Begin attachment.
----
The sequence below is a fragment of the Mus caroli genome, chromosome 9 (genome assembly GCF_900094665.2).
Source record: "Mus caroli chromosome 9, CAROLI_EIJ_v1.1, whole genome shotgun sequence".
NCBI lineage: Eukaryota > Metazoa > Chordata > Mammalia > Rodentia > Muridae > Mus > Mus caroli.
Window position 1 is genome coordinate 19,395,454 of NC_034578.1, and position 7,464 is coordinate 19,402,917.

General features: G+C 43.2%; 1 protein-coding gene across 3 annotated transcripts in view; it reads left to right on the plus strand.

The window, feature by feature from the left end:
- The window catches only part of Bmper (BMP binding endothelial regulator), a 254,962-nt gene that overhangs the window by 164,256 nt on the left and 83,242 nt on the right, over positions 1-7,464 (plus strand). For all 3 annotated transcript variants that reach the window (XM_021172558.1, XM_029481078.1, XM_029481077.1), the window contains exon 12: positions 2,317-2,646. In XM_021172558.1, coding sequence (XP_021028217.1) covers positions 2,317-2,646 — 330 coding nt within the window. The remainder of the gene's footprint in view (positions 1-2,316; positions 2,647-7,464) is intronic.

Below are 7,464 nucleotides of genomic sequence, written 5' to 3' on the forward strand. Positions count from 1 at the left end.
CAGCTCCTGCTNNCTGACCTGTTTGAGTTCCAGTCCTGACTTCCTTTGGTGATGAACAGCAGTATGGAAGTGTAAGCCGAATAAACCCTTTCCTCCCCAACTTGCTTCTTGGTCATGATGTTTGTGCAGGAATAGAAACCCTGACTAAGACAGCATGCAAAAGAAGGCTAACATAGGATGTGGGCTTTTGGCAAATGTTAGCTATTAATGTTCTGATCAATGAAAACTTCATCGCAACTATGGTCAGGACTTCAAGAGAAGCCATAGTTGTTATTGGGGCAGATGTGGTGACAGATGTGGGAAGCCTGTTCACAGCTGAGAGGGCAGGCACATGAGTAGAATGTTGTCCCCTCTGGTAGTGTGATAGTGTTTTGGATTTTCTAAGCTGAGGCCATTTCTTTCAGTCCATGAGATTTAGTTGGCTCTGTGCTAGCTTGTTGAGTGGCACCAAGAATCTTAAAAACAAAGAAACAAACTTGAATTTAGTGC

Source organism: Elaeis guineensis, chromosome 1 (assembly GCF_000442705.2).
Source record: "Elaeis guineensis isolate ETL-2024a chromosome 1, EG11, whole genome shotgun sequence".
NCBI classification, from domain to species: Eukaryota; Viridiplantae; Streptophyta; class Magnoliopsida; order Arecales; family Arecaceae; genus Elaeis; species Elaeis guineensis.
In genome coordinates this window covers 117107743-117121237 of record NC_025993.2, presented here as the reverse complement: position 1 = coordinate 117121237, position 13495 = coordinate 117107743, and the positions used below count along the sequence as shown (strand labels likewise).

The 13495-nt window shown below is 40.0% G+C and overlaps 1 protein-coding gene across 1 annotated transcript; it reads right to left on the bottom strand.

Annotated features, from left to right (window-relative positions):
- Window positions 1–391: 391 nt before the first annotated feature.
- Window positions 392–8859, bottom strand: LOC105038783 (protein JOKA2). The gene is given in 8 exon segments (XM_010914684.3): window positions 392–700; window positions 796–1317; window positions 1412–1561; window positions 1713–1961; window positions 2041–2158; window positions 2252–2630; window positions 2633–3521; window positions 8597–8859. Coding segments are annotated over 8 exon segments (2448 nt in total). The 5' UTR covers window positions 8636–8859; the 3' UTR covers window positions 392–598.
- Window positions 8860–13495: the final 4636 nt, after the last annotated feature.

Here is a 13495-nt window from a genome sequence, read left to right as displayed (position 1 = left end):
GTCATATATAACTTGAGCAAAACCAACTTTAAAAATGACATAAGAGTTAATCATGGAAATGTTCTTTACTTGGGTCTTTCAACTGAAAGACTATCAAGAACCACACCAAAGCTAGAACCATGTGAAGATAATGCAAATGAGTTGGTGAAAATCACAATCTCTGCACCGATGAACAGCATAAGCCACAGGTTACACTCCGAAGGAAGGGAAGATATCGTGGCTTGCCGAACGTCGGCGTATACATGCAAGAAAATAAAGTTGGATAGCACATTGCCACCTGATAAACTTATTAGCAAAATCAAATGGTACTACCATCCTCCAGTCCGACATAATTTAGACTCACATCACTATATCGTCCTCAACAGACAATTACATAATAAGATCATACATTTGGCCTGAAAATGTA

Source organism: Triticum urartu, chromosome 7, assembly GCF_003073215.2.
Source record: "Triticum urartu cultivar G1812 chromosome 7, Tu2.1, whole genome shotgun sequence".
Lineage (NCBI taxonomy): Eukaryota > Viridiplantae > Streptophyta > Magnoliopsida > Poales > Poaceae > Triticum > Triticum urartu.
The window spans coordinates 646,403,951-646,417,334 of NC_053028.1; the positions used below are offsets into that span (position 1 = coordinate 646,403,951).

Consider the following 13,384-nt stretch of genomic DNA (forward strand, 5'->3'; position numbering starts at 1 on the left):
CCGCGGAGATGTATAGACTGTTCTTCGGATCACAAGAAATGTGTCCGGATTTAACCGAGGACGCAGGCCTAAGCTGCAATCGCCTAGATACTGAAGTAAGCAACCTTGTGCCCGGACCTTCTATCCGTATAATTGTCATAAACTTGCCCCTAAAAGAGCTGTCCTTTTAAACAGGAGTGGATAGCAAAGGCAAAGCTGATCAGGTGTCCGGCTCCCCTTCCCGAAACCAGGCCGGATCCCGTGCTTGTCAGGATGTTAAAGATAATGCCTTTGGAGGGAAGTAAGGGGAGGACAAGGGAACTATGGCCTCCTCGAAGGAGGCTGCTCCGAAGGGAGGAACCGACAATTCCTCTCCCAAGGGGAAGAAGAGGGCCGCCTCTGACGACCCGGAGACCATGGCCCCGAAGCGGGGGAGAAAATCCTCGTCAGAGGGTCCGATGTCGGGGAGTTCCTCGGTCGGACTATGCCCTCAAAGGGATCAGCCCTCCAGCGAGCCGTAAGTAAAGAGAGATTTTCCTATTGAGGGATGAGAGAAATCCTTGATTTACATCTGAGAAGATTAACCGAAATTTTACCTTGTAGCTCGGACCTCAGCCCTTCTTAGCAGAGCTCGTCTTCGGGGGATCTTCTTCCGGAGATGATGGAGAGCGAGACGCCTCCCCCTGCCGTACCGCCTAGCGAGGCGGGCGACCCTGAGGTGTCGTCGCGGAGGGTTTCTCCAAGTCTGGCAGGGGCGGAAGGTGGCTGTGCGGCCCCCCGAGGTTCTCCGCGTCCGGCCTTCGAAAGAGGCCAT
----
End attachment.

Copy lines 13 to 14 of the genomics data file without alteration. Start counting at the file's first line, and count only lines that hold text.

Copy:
In genome coordinates this window covers 117107743-117121237 of record NC_025993.2, presented here as the reverse complement: position 1 = coordinate 117121237, position 13495 = coordinate 117107743, and the positions used below count along the sequence as shown (strand labels likewise).

The 13495-nt window shown below is 40.0% G+C and overlaps 1 protein-coding gene across 1 annotated transcript; it reads right to left on the bottom strand.